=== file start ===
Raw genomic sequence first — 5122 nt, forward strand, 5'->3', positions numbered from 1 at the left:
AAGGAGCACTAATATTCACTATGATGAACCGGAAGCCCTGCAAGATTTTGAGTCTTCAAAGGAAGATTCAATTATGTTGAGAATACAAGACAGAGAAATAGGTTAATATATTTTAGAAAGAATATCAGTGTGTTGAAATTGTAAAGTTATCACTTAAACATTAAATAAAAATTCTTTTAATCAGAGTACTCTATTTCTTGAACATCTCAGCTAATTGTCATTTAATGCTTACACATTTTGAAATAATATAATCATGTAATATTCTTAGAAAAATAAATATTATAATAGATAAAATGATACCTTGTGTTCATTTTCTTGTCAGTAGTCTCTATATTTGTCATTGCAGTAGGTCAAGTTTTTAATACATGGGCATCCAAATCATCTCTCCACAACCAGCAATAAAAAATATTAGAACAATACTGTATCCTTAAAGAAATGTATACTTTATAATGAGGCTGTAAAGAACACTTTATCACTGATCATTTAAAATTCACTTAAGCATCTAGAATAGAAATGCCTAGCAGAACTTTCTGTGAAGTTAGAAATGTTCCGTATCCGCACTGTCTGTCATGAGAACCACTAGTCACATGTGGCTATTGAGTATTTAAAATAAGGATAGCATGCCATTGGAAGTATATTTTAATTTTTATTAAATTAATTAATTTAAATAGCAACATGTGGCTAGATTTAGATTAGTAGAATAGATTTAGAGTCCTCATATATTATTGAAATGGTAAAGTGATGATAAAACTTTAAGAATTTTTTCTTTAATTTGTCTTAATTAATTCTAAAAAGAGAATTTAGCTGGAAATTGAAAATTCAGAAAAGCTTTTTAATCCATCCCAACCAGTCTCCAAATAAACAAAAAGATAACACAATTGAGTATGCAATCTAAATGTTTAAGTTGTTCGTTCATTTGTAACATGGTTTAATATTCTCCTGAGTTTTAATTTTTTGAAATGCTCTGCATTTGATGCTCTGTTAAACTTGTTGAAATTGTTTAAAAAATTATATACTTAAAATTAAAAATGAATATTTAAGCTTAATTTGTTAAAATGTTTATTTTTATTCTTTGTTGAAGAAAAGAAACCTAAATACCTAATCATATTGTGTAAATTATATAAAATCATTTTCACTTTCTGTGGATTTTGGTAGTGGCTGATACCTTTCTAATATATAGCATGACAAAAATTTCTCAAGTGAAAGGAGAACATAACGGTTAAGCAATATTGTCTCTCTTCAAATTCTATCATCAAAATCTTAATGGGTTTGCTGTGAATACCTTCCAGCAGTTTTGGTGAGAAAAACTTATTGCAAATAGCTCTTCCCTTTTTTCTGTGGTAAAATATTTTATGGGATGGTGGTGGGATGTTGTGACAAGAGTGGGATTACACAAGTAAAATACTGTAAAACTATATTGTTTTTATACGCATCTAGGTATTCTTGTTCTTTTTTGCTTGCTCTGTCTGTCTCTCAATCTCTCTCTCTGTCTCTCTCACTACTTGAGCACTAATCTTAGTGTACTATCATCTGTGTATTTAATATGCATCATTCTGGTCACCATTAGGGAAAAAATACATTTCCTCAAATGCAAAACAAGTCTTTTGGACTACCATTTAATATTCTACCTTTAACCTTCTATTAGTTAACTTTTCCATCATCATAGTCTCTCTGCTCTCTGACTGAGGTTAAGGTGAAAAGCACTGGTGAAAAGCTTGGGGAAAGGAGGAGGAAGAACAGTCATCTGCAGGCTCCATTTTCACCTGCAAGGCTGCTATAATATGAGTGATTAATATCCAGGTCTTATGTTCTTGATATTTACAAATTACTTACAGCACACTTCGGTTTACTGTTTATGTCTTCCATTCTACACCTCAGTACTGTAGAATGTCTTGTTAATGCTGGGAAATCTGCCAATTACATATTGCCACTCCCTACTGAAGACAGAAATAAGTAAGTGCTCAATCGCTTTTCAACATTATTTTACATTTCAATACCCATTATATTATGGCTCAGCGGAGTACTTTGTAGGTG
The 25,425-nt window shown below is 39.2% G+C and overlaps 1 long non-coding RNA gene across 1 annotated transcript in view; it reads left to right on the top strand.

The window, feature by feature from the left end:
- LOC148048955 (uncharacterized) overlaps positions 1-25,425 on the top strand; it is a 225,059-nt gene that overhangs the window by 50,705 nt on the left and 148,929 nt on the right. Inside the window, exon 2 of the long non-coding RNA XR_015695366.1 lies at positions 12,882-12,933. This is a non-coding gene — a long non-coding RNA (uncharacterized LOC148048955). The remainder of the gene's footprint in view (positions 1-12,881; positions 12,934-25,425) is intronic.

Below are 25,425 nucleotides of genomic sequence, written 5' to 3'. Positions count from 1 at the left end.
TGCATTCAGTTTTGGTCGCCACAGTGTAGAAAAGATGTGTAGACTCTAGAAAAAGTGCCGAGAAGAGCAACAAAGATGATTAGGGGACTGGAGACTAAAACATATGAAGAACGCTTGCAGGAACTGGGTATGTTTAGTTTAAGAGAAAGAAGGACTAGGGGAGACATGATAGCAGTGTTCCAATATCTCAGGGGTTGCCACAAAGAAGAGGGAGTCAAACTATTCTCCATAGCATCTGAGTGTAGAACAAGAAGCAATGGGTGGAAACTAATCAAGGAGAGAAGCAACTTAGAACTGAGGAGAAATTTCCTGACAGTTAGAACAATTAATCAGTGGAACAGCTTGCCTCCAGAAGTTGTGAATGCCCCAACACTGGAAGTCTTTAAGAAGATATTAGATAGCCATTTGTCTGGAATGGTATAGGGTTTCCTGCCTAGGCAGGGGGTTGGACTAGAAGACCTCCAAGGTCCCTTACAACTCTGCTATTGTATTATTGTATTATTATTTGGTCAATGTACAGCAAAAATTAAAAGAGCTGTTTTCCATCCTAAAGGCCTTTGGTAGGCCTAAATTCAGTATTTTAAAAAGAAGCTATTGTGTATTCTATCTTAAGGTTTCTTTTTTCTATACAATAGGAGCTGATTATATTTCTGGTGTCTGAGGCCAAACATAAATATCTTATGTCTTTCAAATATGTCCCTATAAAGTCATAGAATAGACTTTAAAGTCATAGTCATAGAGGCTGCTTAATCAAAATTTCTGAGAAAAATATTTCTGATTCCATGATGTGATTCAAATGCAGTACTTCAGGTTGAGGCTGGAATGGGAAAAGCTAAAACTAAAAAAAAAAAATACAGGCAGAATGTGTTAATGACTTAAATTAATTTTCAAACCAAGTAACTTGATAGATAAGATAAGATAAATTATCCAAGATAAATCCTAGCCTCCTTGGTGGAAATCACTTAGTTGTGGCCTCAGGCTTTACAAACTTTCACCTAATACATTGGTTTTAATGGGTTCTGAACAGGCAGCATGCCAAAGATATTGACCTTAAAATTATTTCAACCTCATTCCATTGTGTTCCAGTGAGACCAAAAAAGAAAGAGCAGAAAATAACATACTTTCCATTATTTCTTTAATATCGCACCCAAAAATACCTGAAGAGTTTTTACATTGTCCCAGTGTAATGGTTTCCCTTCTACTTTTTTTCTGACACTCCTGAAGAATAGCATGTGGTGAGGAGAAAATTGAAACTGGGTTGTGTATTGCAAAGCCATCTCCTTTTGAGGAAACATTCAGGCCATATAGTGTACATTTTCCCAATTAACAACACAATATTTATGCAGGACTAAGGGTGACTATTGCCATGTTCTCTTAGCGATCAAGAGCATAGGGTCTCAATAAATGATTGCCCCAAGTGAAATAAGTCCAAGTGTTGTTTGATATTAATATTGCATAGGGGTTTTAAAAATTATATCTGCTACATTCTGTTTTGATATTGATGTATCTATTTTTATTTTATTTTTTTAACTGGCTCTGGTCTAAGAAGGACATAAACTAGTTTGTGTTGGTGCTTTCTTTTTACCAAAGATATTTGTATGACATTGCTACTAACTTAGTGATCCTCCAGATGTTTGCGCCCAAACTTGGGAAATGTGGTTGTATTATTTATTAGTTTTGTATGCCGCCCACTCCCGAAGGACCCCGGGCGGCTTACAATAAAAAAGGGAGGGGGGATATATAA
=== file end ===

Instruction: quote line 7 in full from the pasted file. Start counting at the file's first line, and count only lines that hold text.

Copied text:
TGCATTCAGTTTTGGTCGCCACAGTGTAGAAAAGATGTGTAGACTCTAGAAAAAGTGCCGAGAAGAGCAACAAAGATGATTAGGGGACTGGAGACTAAAACATATGAAGAACGCTTGCAGGAACTGGGTATGTTTAGTTTAAGAGAAAGAAGGACTAGGGGAGACATGATAGCAGTGTTCCAATATCTCAGGGGTTGCCACAAAGAAGAGGGAGTCAAACTATTCTCCATAGCATCTGAGTGTAGAACAAGAAGCAATGGGTGGAAACTAATCAAGGAGAGAAGCAACTTAGAACTGAGGAGAAATTTCCTGACAGTTAGAACAATTAATCAGTGGAACAGCTTGCCTCCAGAAGTTGTGAATGCCCCAACACTGGAAGTCTTTAAGAAGATATTAGATAGCCATTTGTCTGGAATGGTATAGGGTTTCCTGCCTAGGCAGGGGGTTGGACTAGAAGACCTCCAAGGTCCCTTACAACTCTGCTATTGTATTATTGTATTATTATTTGGTCAATGTACAGCAAAAATTAAAAGAGCTGTTTTCCATCCTAAAGGCCTTTGGTAGGCCTAAATTCAGTATTTTAAAAAGAAGCTATTGTGTATTCTATCTTAAGGTTTCTTTTTTCTATACAATAGGAGCTGATTATATTTCTGGTGTCTGAGGCCAAACATAAATATCTTATGTCTTTCAAATATGTCCCTATAAAGTCATAGAATAGACTTTAAAGTCATAGTCATAGAGGCTGCTTAATCAAAATTTCTGAGAAAAATATTTCTGATTCCATGATGTGATTCAAATGCAGTACTTCAGGTTGAGGCTGGAATGGGAAAAGCTAAAACTAAAAAAAAAAAATACAGGCAGAATGTGTTAATGACTTAAATTAATTTTCAAACCAAGTAACTTGATAGATAAGATAAGATAAATTATCCAAGATAAATCCTAGCCTCCTTGGTGGAAATCACTTAGTTGTGGCCTCAGGCTTTACAAACTTTCACCTAATACATTGGTTTTAATGGGTTCTGAACAGGCAGCATGCCAAAGATATTGACCTTAAAATTATTTCAACCTCATTCCATTGTGTTCCAGTGAGACCAAAAAAGAAAGAGCAGAAAATAACATACTTTCCATTATTTCTTTAATATCGCACCCAAAAATACCTGAAGAGTTTTTACATTGTCCCAGTGTAATGGTTTCCCTTCTACTTTTTTTCTGACACTCCTGAAGAATAGCATGTGGTGAGGAGAAAATTGAAACTGGGTTGTGTATTGCAAAGCCATCTCCTTTTGAGGAAACATTCAGGCCATATAGTGTACATTTTCCCAATTAACAACACAATATTTATGCAGGACTAAGGGTGACTATTGCCATGTTCTCTTAGCGATCAAGAGCATAGGGTCTCAATAAATGATTGCCCCAAGTGAAATAAGTCCAAGTGTTGTTTGATATTAATATTGCATAGGGGTTTTAAAAATTATATCTGCTACATTCTGTTTTGATATTGATGTATCTATTTTTATTTTATTTTTTTAACTGGCTCTGGTCTAAGAAGGACATAAACTAGTTTGTGTTGGTGCTTTCTTTTTACCAAAGATATTTGTATGACATTGCTACTAACTTAGTGATCCTCCAGATGTTTGCGCCCAAACTTGGGAAATGTGGTTGTATTATTTATTAGTTTTGTATGCCGCCCACTCCCGAAGGACCCCGGGCGGCTTACAATAAAAAAGGGAGGGGGGATATATAA